A narrow barrier island protects the Lagoon of Venice from storm waves in the northern Adriatic Sea, and breakwaters protect inlets to the lagoon. Red tiles on the roofs of Venice contrast with the grays of the sister city of Mestre, and the cities are joined by a prominent causeway. What appears to another causeway joining the island to the airport (top right) is actually the combined wakes of many boats and water taxis shuttling between them. Small, bright agricultural fields on well-drained soils (top left) contrast with the darker vegetation of back-bay swamps, where fishing is a popular pastime.
The water is turbid in the northern half of the lagoon, the result of heavy use by watercraft and of dense urban populations on the shores. This turbidity and other issues of environmental concern led to the creation in 2002 of the Atlas of the Lagoon (Atlante della laguna), which was set up to document environmental conditions and to track changes. Today, the Atlante della laguna is available online (in Italian) and provides a comprehensive collection of interpretive maps and imagery—including astronaut photographs from the International Space Station. A detailed view of Venice in 2007 can be viewed here. A more detailed article on the use of astronaut photography to monitor environmental change in the Lagoon of Venice is available here.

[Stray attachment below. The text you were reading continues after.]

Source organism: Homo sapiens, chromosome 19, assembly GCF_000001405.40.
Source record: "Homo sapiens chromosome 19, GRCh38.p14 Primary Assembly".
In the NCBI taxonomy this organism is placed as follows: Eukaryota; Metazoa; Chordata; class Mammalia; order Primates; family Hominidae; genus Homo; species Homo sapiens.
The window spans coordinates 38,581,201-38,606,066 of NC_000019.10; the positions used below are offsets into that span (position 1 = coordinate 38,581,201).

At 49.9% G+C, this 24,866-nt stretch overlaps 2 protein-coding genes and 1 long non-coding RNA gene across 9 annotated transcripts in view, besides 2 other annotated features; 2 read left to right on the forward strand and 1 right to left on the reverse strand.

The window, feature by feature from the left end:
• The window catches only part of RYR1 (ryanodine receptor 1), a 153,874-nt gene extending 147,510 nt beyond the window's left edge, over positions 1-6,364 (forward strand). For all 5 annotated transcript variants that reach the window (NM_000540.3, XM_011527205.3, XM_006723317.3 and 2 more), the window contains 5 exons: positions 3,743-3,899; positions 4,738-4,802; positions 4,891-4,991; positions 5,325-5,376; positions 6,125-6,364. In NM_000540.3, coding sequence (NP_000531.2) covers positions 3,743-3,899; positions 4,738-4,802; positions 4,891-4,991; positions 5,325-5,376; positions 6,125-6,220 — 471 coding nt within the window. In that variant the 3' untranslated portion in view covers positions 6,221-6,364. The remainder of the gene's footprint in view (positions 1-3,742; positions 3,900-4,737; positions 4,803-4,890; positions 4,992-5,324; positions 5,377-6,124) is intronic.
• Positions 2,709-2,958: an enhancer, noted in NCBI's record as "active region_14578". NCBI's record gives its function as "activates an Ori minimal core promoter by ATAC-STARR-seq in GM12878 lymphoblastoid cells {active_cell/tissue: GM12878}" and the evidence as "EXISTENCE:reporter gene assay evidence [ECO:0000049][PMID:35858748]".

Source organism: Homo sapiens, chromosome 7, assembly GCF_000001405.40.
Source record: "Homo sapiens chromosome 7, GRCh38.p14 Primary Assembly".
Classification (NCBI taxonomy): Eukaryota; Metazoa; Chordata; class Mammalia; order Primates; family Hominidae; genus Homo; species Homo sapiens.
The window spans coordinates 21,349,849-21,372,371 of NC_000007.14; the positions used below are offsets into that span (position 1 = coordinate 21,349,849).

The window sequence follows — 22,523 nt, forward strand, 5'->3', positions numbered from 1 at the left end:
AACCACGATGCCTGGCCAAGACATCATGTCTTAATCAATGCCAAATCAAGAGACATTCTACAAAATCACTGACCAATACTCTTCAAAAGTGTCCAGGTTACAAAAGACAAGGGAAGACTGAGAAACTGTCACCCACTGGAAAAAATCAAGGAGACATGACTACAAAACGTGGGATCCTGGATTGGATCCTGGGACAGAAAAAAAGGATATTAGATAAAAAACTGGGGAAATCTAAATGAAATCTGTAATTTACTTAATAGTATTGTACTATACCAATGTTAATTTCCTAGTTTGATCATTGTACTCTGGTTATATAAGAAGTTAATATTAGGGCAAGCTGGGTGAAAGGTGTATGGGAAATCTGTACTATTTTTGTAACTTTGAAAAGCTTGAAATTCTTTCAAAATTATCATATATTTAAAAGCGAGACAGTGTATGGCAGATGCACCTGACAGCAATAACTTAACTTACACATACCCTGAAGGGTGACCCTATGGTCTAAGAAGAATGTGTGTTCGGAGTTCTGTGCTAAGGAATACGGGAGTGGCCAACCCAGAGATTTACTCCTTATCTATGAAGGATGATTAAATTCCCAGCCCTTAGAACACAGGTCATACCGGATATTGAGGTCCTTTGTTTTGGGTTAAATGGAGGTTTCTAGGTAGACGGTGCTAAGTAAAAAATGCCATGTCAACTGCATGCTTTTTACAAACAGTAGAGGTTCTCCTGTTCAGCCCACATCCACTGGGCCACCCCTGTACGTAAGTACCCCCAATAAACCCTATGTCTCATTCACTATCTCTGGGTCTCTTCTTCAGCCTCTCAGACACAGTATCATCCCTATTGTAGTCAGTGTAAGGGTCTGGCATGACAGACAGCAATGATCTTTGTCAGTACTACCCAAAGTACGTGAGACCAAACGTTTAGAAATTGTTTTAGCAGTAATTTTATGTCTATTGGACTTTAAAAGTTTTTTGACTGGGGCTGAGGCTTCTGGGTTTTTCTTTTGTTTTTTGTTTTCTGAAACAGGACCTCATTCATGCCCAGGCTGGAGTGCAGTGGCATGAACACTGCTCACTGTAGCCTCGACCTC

Astronaut photograph ISS039-E-19482 was acquired on May 9, 2014, with a Nikon D3S digital camera using a 400 millimeter lens, and is provided by the ISS Crew Earth Observations Facility and the Earth Science and Remote Sensing Unit, Johnson Space Center. The image was taken by the Expedition 39 crew. It has been cropped and enhanced to improve contrast, and lens artifacts have been removed. The International Space Station Program supports the laboratory as part of the ISS National Lab to help astronauts take pictures of Earth that will be of the greatest value to scientists and the public, and to make those images freely available on the Internet. Additional images taken by astronauts and cosmonauts can be viewed at the NASA/JSC Gateway to Astronaut Photography of Earth. Caption by M. Justin Wilkinson, Jacobs at NASA-JSC.
In the southeastern corner of the Baltic Sea lies a skinny stretch of land. Known as the Curonian (or Courland) Spit, it separates the Curonian Lagoon (also known as the Courland Lagoon) from the Baltic Sea. Both the spit and the lagoon fall within the borders of Lithuania and Russia’s Kaliningrad Oblast.